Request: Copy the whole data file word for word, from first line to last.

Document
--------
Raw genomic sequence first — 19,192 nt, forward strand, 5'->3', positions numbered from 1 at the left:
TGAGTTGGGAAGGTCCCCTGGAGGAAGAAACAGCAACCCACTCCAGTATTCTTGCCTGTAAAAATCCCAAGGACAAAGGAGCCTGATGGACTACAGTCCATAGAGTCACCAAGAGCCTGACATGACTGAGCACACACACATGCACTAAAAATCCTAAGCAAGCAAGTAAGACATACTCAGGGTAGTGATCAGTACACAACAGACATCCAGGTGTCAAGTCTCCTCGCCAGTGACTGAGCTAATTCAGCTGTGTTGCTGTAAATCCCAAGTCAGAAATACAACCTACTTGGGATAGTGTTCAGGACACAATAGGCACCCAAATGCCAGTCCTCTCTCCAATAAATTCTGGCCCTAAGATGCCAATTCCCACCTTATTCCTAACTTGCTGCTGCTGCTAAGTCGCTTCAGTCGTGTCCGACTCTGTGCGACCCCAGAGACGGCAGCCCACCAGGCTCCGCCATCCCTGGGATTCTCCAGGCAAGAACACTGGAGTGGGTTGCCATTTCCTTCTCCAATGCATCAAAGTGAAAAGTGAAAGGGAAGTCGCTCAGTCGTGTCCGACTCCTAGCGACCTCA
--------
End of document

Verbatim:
Raw genomic sequence first — 19,192 nt, forward strand, 5'->3', positions numbered from 1 at the left:
TGAGTTGGGAAGGTCCCCTGGAGGAAGAAACAGCAACCCACTCCAGTATTCTTGCCTGTAAAAATCCCAAGGACAAAGGAGCCTGATGGACTACAGTCCATAGAGTCACCAAGAGCCTGACATGACTGAGCACACACACATGCACTAAAAATCCTAAGCAAGCAAGTAAGACATACTCAGGGTAGTGATCAGTACACAACAGACATCCAGGTGTCAAGTCTCCTCGCCAGTGACTGAGCTAATTCAGCTGTGTTGCTGTAAATCCCAAGTCAGAAATACAACCTACTTGGGATAGTGTTCAGGACACAATAGGCACCCAAATGCCAGTCCTCTCTCCAATAAATTCTGGCCCTAAGATGCCAATTCCCACCTTATTCCTAACTTGCTGCTGCTGCTAAGTCGCTTCAGTCGTGTCCGACTCTGTGCGACCCCAGAGACGGCAGCCCACCAGGCTCCGCCATCCCTGGGATTCTCCAGGCAAGAACACTGGAGTGGGTTGCCATTTCCTTCTCCAATGCATCAAAGTGAAAAGTGAAAGGGAAGTCGCTCAGTCGTGTCCGACTCCTAGCGACCTCA